Perfect Poached Chicken Breasts

by Anne Bennett on March 23, 2014


I served my perfectly poached chicken breasts with tomato-ginger vinaigrette.

I poach chicken breasts a lot, even though I don’t especially like the results. Poaching usually renders dry, flavorless meat, but I tell myself that I don’t mind because I’m going to use the chicken for other purposes: salad (with lots of dressing), stir-fry (with lots of soy sauce) or sandwiches (with lots of mayo and mustard). In other words, I can “fix” dry and flavorless.

But, thanks to Cook’s Illustrated, boneless, skinless chicken breasts finally get some respect. CI’s technique is straightforward — you brine the breasts in their poaching liquid for 30 minutes before cooking. Then you turn on the heat until the liquid registers 175 degrees on an instant-read thermometer, at which point you turn off the heat and allow the chicken to sit in its poaching liquid until the meat registers 160 degrees. This all takes less than an hour.

Don’t skimp on the amount of water when you fill your pot — 4 quarts assures that there’s plenty of residual heat to gently cook the chicken while it’s sitting off the heat. And although it sounds like there’s a lot of sodium with the soy sauce and the salt, they serve to only mildly flavor the chicken. It’s not salt overkill by any means.

Besides a big pot (I used a 7-quart Dutch oven), you’ll need two kitchen utensils for this recipe: a vegetable steamer basket and an instant-read thermometer.

Results? These were the first chicken breasts I’ve eaten that were actually juicy ( ! ) and…surprise, surprise…flavorful. You don’t believe me, do you?  There’s no such thing as a juicy poached chicken breast, you say. And one with flavor? Go fish, you say.

You’re going to have to trust me on this one. Cook’s Illustrated doesn’t mess around — they test recipes ad infinitum until they come up with what they consider to be the very best, bulletproof method. Good tasting poached chicken breasts were the acid test for me and, as usual, CI didn’t disappoint.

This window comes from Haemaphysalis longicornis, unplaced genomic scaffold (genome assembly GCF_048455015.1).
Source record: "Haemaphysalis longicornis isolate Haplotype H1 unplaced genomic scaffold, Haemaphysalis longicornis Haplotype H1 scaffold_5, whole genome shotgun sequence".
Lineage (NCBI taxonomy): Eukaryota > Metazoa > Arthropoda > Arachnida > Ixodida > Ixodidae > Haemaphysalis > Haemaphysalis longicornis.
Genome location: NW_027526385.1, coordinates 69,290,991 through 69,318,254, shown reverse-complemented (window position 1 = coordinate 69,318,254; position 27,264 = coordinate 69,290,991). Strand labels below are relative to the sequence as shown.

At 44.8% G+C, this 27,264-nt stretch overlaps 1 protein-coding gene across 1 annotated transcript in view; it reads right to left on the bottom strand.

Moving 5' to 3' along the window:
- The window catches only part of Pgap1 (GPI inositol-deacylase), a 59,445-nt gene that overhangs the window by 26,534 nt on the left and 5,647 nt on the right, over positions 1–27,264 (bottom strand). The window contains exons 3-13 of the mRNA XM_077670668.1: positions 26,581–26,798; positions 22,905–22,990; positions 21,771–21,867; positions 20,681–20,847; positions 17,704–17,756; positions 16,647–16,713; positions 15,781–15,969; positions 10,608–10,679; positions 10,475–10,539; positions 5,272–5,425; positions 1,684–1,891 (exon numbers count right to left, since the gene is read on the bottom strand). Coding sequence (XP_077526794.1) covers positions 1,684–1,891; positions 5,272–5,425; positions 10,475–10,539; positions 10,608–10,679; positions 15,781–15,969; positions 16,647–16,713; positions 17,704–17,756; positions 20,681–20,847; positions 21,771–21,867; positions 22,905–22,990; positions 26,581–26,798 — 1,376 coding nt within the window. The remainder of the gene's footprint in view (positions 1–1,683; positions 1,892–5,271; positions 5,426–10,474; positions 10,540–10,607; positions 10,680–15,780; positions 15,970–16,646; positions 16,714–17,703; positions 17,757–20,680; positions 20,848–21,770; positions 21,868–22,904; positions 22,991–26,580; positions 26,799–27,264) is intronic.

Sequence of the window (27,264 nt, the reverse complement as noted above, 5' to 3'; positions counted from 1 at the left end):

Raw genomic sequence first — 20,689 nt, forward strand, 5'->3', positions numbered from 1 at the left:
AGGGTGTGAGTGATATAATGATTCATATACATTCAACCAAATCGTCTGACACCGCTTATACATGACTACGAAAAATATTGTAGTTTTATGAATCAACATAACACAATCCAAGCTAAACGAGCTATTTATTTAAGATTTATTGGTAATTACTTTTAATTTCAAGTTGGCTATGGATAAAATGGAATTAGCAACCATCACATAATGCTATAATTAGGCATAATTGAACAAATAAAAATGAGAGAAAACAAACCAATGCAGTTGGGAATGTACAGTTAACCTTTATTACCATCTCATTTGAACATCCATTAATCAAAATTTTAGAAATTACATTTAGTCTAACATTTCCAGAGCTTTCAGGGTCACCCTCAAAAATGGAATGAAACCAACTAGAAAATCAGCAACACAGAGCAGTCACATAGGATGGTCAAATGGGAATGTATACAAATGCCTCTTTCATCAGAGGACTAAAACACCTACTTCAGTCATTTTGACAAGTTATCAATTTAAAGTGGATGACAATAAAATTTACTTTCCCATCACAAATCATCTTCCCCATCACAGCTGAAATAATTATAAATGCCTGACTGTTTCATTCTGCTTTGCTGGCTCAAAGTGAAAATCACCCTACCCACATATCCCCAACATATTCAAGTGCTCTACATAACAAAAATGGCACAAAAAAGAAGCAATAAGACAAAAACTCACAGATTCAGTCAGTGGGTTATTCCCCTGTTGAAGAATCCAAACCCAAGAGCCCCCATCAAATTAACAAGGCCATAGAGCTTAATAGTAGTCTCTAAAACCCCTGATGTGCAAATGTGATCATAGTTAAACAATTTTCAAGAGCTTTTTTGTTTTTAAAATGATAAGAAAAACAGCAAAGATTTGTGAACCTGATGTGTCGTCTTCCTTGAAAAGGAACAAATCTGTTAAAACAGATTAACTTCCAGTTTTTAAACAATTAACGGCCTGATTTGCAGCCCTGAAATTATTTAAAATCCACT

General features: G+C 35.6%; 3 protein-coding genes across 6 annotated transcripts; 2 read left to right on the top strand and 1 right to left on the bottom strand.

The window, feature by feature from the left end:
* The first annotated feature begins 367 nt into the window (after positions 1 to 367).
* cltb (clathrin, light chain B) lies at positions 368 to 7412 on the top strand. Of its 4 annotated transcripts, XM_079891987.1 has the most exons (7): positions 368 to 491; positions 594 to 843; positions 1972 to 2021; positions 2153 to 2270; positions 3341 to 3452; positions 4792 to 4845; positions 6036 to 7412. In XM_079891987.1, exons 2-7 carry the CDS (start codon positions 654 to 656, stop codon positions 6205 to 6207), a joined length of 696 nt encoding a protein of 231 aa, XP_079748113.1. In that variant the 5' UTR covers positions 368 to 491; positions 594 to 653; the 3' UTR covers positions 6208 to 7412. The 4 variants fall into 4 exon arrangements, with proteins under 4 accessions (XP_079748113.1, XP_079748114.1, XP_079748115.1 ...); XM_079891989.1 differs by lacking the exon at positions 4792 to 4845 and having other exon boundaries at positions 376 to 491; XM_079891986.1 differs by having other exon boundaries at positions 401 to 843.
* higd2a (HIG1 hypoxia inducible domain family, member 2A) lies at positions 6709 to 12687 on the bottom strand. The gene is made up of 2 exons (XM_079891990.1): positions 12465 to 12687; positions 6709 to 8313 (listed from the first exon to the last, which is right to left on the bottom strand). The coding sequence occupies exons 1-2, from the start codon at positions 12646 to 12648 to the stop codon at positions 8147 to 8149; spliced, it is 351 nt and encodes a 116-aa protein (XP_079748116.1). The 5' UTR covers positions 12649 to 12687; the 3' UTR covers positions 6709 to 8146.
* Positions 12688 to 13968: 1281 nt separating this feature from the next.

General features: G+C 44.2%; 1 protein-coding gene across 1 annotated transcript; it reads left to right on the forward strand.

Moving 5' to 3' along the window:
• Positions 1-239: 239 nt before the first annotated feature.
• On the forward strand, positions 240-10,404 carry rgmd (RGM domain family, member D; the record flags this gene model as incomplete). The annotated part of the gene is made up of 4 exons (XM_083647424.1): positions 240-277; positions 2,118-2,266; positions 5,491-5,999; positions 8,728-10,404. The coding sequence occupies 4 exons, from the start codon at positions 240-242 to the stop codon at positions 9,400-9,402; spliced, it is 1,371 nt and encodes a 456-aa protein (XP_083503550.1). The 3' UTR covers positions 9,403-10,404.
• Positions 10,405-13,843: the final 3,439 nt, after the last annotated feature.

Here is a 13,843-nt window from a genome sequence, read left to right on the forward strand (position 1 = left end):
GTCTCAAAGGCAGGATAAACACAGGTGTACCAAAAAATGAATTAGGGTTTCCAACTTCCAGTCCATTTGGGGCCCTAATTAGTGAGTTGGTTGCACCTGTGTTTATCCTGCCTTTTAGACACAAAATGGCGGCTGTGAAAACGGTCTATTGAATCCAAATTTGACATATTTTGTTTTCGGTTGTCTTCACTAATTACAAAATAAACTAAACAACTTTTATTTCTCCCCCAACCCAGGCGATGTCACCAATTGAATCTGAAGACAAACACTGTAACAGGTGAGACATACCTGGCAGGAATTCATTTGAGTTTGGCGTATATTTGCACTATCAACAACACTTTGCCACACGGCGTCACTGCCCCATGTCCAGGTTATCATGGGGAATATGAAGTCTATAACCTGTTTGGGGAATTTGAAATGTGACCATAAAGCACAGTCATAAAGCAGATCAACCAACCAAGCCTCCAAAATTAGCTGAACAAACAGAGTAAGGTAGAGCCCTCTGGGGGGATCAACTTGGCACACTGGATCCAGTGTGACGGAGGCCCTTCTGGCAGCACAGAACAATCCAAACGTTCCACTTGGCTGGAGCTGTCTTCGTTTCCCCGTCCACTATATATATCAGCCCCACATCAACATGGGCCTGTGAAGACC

Their warm chutney-like tomato-ginger vinaigrette is a tangy accompaniment for the chicken as well as for fish.

4 (8-oz.) boneless, skinless chicken breasts
1/2 cup low-sodium soy sauce
1/4 cup salt (I used kosher)
2 Tbsp. sugar
6 garlic cloves, peeled and smashed

Cover chicken breasts with plastic wrap and pound the thickest parts until the breasts are a uniform thickness of about 3/4″ thick.

Whisk 4 quarts water, soy sauce, salt, sugar and garlic in a large Dutch oven until salt and sugar are dissolved. Arrange breasts on a steamer basket and submerge in the Dutch oven and let sit for 30 minutes.

Heat pot over medium heat until the water registers 175 degrees on an instant-read thermometer, about 15 to 20 minutes.

Cover pot, turn off the heat and let stand until chicken meat registers 160 degrees, about 17 minutes.

Transfer breasts to a cutting board, cover with foil and allow to rest for 5 minutes. Slice each breast into 1/4″ thick slices and serve.

print recipe only 


Related Posts with Thumbnails

{ 3 comments… read them below or add one }

Jody G. March 24, 2014 at 9:56 am

Anne, I want to try this, but what’s the point of the steamer basket? I don’t have one. Is it just to keep the chicken away from the hot metal bottom? Thanks.

Kate April 21, 2014 at 8:21 pm

This looks and sounds incredible. Can’t wait to try!

Kathleen September 3, 2014 at 2:22 pm

So important to have. Thank you

Leave a Comment

Previous post:

Next post: